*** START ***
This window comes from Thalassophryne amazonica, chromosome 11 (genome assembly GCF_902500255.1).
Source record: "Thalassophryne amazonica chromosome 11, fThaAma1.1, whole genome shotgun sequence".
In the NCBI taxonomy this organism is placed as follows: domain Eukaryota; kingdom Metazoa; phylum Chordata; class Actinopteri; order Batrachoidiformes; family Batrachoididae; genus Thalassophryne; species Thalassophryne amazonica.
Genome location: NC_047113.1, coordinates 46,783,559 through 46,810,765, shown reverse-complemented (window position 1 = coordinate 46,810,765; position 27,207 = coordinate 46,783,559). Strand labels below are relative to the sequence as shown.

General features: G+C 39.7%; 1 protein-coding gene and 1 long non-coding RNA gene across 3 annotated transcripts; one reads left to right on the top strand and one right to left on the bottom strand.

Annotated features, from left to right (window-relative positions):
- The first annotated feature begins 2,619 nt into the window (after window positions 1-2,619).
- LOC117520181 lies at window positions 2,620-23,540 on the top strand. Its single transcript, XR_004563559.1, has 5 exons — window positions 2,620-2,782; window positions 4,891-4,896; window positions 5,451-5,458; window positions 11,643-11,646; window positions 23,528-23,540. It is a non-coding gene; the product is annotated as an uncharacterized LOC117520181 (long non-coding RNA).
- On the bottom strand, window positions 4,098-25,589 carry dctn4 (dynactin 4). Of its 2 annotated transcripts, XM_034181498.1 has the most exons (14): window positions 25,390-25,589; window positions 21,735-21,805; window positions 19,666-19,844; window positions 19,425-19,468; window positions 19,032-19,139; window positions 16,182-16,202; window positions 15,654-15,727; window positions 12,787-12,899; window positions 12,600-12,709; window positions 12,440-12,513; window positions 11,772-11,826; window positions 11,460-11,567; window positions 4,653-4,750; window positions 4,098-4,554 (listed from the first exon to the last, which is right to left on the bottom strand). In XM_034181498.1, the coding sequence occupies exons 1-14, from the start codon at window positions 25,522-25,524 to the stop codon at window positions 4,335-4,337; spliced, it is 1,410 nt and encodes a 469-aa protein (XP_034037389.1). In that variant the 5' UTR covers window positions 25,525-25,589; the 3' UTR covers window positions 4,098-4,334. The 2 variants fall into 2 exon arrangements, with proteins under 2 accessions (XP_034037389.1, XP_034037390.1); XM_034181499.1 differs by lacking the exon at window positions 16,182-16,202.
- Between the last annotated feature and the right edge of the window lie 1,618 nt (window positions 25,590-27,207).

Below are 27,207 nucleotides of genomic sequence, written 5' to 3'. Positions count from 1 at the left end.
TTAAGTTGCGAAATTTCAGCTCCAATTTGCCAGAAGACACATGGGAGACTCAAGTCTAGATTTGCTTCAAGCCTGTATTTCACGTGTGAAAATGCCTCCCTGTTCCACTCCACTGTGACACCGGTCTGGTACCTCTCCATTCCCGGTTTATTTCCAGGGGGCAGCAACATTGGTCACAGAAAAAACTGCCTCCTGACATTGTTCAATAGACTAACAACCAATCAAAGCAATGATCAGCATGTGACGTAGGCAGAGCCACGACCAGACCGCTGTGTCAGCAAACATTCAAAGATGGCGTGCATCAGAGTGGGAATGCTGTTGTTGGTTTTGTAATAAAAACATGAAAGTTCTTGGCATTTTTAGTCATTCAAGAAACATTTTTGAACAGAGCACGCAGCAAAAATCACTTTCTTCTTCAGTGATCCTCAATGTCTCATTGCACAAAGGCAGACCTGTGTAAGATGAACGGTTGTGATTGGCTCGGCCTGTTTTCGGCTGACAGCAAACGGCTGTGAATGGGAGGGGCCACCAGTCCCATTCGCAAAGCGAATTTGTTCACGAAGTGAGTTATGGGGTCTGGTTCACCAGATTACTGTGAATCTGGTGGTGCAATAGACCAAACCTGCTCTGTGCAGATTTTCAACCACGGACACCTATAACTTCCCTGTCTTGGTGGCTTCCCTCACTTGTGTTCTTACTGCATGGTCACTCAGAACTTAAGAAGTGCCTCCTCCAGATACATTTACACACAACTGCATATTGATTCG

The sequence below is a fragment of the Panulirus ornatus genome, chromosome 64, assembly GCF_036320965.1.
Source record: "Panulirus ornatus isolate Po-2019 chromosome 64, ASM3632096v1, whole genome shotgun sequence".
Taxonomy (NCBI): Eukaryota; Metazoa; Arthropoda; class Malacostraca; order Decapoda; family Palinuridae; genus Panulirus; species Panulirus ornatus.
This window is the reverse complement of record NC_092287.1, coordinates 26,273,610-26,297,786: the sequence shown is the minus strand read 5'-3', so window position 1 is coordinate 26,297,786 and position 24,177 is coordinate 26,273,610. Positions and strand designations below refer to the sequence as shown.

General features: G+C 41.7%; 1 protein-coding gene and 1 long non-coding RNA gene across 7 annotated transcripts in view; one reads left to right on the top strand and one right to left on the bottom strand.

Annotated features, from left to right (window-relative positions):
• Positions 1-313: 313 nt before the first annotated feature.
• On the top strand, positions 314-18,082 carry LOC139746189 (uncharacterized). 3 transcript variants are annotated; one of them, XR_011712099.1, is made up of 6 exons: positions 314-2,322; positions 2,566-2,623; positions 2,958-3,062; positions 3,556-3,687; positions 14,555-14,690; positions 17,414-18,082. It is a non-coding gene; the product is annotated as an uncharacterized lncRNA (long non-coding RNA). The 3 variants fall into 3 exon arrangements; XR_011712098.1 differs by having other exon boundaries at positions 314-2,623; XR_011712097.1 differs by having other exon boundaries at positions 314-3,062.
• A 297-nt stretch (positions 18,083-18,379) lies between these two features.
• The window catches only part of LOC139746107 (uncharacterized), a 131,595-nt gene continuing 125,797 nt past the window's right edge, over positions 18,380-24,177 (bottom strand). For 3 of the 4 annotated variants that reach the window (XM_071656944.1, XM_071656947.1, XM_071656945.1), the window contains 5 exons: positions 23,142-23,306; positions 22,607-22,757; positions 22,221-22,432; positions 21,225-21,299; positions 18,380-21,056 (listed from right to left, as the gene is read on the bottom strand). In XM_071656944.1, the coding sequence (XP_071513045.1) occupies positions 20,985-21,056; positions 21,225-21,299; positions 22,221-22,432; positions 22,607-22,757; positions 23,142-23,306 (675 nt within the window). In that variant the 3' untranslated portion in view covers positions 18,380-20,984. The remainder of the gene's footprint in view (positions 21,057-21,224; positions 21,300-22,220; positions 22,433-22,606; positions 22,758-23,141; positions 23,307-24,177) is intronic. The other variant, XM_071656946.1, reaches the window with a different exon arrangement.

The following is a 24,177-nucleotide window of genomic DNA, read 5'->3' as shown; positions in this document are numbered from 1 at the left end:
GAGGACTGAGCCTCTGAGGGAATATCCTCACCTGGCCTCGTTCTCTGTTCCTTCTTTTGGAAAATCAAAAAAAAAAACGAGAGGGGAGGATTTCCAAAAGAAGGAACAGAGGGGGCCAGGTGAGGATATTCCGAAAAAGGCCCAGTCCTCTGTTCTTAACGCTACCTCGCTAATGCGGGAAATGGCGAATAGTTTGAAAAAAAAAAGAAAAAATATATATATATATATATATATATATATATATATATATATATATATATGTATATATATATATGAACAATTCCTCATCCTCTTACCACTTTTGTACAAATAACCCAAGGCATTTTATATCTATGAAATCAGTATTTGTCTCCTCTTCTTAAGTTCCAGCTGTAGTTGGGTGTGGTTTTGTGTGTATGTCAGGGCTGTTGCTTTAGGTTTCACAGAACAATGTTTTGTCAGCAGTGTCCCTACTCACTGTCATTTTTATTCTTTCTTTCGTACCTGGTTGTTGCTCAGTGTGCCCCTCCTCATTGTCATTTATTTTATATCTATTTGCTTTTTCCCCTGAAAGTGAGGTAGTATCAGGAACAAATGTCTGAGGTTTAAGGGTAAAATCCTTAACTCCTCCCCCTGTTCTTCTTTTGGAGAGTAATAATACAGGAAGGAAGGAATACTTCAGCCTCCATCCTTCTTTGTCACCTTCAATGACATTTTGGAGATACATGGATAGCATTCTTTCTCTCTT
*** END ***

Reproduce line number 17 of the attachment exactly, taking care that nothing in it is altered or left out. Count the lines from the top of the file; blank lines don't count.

General features: G+C 41.7%; 1 protein-coding gene and 1 long non-coding RNA gene across 7 annotated transcripts in view; one reads left to right on the top strand and one right to left on the bottom strand.